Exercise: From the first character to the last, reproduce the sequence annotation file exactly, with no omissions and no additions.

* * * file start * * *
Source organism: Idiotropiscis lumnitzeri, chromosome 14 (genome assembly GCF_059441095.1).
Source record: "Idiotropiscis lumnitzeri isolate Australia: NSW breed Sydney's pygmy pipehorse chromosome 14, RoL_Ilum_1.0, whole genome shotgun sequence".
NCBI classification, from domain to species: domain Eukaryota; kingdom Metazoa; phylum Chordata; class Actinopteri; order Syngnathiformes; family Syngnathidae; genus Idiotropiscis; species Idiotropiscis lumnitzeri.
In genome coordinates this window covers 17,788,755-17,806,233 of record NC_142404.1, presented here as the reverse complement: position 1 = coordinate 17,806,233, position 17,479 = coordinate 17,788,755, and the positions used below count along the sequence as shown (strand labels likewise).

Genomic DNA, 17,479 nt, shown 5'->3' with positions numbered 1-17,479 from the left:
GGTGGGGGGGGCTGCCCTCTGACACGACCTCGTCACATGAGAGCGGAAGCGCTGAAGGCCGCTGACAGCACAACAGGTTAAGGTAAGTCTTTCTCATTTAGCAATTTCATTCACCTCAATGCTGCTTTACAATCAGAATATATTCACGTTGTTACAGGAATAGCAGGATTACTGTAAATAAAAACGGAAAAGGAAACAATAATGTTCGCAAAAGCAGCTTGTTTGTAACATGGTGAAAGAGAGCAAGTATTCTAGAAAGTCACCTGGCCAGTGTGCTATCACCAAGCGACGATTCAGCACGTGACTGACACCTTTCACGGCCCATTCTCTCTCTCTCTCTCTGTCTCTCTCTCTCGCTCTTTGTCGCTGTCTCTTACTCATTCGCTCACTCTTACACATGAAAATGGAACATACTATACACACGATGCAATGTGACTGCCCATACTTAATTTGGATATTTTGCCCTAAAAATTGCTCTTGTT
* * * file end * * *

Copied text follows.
Source organism: Idiotropiscis lumnitzeri, chromosome 14 (genome assembly GCF_059441095.1).
Source record: "Idiotropiscis lumnitzeri isolate Australia: NSW breed Sydney's pygmy pipehorse chromosome 14, RoL_Ilum_1.0, whole genome shotgun sequence".
NCBI classification, from domain to species: domain Eukaryota; kingdom Metazoa; phylum Chordata; class Actinopteri; order Syngnathiformes; family Syngnathidae; genus Idiotropiscis; species Idiotropiscis lumnitzeri.
In genome coordinates this window covers 17,788,755-17,806,233 of record NC_142404.1, presented here as the reverse complement: position 1 = coordinate 17,806,233, position 17,479 = coordinate 17,788,755, and the positions used below count along the sequence as shown (strand labels likewise).

Genomic DNA, 17,479 nt, shown 5'->3' with positions numbered 1-17,479 from the left:
GGTGGGGGGGGCTGCCCTCTGACACGACCTCGTCACATGAGAGCGGAAGCGCTGAAGGCCGCTGACAGCACAACAGGTTAAGGTAAGTCTTTCTCATTTAGCAATTTCATTCACCTCAATGCTGCTTTACAATCAGAATATATTCACGTTGTTACAGGAATAGCAGGATTACTGTAAATAAAAACGGAAAAGGAAACAATAATGTTCGCAAAAGCAGCTTGTTTGTAACATGGTGAAAGAGAGCAAGTATTCTAGAAAGTCACCTGGCCAGTGTGCTATCACCAAGCGACGATTCAGCACGTGACTGACACCTTTCACGGCCCATTCTCTCTCTCTCTCTCTGTCTCTCTCTCTCGCTCTTTGTCGCTGTCTCTTACTCATTCGCTCACTCTTACACATGAAAATGGAACATACTATACACACGATGCAATGTGACTGCCCATACTTAATTTGGATATTTTGCCCTAAAAATTGCTCTTGTT